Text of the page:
Raise your hands in Salute
10 August 2018 | Art and Entertainment
Telavera says Namibia is rich in stories that need to be shared across Africa and beyond, and the nomination is a great step in that direction.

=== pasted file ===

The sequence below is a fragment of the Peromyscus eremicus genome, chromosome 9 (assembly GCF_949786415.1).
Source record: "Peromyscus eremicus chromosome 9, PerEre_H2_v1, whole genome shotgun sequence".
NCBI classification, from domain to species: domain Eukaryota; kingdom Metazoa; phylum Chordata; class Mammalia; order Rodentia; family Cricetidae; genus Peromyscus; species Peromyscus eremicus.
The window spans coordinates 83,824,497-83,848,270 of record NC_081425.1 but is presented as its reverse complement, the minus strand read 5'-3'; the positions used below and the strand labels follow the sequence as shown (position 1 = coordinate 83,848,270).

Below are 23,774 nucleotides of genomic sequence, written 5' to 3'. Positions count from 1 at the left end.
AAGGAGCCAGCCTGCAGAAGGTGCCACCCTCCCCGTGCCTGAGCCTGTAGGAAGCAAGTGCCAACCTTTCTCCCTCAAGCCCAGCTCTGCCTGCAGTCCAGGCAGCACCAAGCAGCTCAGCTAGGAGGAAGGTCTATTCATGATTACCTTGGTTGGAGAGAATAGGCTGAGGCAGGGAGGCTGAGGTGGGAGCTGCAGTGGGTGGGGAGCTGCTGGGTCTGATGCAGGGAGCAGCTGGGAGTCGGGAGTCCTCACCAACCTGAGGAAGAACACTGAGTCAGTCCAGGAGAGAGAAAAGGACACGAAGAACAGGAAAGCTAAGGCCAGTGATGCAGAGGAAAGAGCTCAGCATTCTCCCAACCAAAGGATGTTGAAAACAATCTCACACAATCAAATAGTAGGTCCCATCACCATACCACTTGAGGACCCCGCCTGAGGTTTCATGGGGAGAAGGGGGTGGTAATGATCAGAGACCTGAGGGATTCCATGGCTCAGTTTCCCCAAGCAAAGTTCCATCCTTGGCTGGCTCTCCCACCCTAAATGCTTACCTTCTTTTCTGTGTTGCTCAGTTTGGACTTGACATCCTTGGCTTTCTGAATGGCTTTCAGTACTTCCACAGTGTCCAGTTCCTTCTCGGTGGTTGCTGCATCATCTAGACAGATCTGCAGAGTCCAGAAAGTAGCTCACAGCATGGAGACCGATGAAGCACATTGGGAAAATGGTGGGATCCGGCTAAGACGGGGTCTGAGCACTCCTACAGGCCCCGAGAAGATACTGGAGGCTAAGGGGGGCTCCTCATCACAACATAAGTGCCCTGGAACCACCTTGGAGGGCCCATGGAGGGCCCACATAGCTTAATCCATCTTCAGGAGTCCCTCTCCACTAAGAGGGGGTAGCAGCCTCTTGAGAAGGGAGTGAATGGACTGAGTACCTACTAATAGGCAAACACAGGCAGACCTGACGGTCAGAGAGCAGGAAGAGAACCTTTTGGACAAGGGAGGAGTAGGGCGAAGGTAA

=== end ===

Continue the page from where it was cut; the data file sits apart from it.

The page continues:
“The actors had five weeks of rehearsals with former inmates, to help them get into character and understand the context. The post-production took over six months and a score was created for the film, with music from Jericho, Michael Pulse, Ponti Dikuua, Le Roi and Greezly. Everybody really worked hard on the film. A nomination as best film for southern Africa is an acknowledgement of everybody's hard work,” he says. Although the African film industry is dominated by Nigeria and South Africa, Telavera says it is important to let people know on the continent that Namibia has amazing talent. The nomination will also hopefully inspire local filmmakers to do more and better. The aim of the film is to give a voice to inmates, to get their stories out and let people know what happens in Namibian correctional facilities. Telavera says OYO would like local ministries to get involved and provide services to inmates, including condoms and PeRP. “As a welfare organisation, we (OYO) think it is wrong that inmates cannot access condoms or PrEP. We hide behind morals, saying it is wrong for two men to have sex. We think we can lock up young men for four to five years and expect them not to have sex. But they are human beings, hence sexual beings, with needs. Some will abstain, but some will not. They will choose to have sex, or they will be forced to have sex. Some, in the process, will get HIV. Once they get out of the correctional facility, they can in turn infect other people. If you think that Carlito could be your brother, your nephew, your cousin, what would you want for him? The film can help people to reflect. We hope it can affect policies,” he said. As a build up towards the awards, the film will be presented at the FNCC on 15 August at 18:00. Entrance is N$40 and tickets can be purchased in advance at the FNCC as there are limited seats. Telavera concluded by encouraging local actors to dedicate more time to rehearsals as an investment in the art. For one to have a successful career in film as a director or actor, he says they should be able to do it as a fulltime job which could be tough with finances and the population of Namibia. “We are a small country, so it is difficult. But it is not impossible. You need to aim for quality over quantity. It takes time to create a character and create a relationship with the other actors/characters. “But when you do it right, when you put the right energy and work into the product, it can be amazing. And when you get nominated, as we did, it puts a huge smile on your face and you know that all the sleepless nights and challenges faced were worth it,” he said. The voting lines are open and will close on 24 August. All the terms and conditions that apply are available on the Africa Magic website. Viewers can join the conversation using the hashtag #AMVCA2018 and follow @dstvng, @gotvng and @africamagictv on Twitter for more updates.